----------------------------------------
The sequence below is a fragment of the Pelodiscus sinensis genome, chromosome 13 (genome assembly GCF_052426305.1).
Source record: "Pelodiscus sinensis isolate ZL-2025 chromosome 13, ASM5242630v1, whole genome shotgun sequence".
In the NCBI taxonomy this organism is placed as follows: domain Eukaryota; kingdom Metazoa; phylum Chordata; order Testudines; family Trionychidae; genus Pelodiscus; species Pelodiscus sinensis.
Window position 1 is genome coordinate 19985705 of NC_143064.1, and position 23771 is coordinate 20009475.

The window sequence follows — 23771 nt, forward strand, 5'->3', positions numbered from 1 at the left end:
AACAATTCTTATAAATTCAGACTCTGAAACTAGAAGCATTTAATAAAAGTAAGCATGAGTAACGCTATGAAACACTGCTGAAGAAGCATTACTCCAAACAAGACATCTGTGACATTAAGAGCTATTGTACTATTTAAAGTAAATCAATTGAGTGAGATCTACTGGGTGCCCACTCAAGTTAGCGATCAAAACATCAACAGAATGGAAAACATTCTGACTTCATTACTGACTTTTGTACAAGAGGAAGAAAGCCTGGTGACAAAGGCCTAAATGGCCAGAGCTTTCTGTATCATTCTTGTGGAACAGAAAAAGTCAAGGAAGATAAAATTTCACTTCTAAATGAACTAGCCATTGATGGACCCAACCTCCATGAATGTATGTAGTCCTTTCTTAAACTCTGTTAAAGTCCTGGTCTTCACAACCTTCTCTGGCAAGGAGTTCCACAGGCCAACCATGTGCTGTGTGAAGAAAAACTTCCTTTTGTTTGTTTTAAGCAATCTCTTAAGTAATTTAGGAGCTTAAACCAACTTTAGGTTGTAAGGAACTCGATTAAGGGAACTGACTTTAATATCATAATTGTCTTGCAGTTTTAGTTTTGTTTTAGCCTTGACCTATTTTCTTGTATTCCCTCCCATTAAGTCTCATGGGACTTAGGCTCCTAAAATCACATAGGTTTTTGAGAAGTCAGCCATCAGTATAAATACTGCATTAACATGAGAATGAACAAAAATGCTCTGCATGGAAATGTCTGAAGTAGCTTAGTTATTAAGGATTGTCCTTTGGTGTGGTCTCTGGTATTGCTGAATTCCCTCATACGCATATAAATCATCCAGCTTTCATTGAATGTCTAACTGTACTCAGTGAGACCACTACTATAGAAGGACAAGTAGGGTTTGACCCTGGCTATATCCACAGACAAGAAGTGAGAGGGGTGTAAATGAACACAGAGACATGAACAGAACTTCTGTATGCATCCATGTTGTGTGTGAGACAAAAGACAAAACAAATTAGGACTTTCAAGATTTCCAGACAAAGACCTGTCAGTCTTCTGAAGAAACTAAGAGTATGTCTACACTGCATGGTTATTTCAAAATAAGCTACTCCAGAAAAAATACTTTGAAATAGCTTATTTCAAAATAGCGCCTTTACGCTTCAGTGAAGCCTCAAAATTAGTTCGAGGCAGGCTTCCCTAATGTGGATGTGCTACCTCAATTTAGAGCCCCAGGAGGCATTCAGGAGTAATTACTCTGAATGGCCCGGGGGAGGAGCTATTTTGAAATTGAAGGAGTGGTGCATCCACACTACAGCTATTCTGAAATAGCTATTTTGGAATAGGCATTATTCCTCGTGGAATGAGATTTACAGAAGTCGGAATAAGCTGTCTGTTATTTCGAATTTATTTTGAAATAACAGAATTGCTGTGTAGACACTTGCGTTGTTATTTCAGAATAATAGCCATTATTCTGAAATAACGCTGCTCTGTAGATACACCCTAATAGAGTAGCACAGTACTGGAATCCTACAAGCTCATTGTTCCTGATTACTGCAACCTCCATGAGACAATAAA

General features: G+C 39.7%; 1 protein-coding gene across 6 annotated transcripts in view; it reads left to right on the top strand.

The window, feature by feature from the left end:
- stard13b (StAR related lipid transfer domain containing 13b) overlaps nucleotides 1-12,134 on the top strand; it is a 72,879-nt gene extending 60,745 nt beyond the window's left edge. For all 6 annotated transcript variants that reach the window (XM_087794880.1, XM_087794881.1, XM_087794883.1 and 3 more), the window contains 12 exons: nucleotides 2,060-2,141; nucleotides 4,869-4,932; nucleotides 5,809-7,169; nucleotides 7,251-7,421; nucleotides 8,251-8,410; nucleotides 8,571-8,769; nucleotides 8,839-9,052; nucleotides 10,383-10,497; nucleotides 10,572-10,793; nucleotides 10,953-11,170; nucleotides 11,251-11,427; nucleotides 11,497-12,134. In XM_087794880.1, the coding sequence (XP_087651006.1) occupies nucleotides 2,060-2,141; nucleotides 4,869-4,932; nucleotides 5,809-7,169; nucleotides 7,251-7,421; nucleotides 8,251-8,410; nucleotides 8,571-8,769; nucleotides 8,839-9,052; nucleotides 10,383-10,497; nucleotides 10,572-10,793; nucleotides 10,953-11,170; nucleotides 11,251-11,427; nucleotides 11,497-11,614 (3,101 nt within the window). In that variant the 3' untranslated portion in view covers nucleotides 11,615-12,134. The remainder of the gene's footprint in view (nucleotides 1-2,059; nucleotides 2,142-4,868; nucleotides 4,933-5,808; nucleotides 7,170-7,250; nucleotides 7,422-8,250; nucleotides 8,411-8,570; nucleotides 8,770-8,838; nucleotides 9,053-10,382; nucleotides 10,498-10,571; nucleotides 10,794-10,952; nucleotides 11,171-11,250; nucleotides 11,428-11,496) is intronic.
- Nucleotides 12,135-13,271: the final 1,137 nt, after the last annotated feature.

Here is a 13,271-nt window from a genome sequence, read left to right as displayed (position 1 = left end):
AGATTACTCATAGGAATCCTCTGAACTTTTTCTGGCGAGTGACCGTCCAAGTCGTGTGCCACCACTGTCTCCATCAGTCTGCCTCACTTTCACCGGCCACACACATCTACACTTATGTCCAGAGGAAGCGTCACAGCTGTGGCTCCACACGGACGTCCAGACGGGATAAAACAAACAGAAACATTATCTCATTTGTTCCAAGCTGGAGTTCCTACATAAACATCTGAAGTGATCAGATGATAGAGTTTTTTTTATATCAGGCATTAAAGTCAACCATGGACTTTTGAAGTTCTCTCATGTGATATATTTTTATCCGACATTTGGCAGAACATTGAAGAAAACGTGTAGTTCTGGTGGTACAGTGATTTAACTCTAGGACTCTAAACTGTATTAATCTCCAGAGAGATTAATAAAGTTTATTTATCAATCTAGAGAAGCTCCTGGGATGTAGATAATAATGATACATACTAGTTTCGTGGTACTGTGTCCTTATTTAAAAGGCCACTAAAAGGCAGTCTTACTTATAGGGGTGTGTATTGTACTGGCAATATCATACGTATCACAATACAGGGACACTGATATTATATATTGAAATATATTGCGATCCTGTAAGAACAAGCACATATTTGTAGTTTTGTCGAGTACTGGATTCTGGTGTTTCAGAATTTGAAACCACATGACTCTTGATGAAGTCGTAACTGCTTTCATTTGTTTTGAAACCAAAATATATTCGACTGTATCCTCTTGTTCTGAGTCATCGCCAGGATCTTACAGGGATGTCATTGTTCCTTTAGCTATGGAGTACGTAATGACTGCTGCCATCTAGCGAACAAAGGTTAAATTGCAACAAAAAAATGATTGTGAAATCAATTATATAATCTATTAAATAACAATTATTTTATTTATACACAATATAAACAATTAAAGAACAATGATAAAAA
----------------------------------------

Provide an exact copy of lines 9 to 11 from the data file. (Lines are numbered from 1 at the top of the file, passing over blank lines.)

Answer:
- stard13b (StAR related lipid transfer domain containing 13b) overlaps nucleotides 1-12,134 on the top strand; it is a 72,879-nt gene extending 60,745 nt beyond the window's left edge. For all 6 annotated transcript variants that reach the window (XM_087794880.1, XM_087794881.1, XM_087794883.1 and 3 more), the window contains 12 exons: nucleotides 2,060-2,141; nucleotides 4,869-4,932; nucleotides 5,809-7,169; nucleotides 7,251-7,421; nucleotides 8,251-8,410; nucleotides 8,571-8,769; nucleotides 8,839-9,052; nucleotides 10,383-10,497; nucleotides 10,572-10,793; nucleotides 10,953-11,170; nucleotides 11,251-11,427; nucleotides 11,497-12,134. In XM_087794880.1, the coding sequence (XP_087651006.1) occupies nucleotides 2,060-2,141; nucleotides 4,869-4,932; nucleotides 5,809-7,169; nucleotides 7,251-7,421; nucleotides 8,251-8,410; nucleotides 8,571-8,769; nucleotides 8,839-9,052; nucleotides 10,383-10,497; nucleotides 10,572-10,793; nucleotides 10,953-11,170; nucleotides 11,251-11,427; nucleotides 11,497-11,614 (3,101 nt within the window). In that variant the 3' untranslated portion in view covers nucleotides 11,615-12,134. The remainder of the gene's footprint in view (nucleotides 1-2,059; nucleotides 2,142-4,868; nucleotides 4,933-5,808; nucleotides 7,170-7,250; nucleotides 7,422-8,250; nucleotides 8,411-8,570; nucleotides 8,770-8,838; nucleotides 9,053-10,382; nucleotides 10,498-10,571; nucleotides 10,794-10,952; nucleotides 11,171-11,250; nucleotides 11,428-11,496) is intronic.
- Nucleotides 12,135-13,271: the final 1,137 nt, after the last annotated feature.

Here is a 13,271-nt window from a genome sequence, read left to right as displayed (position 1 = left end):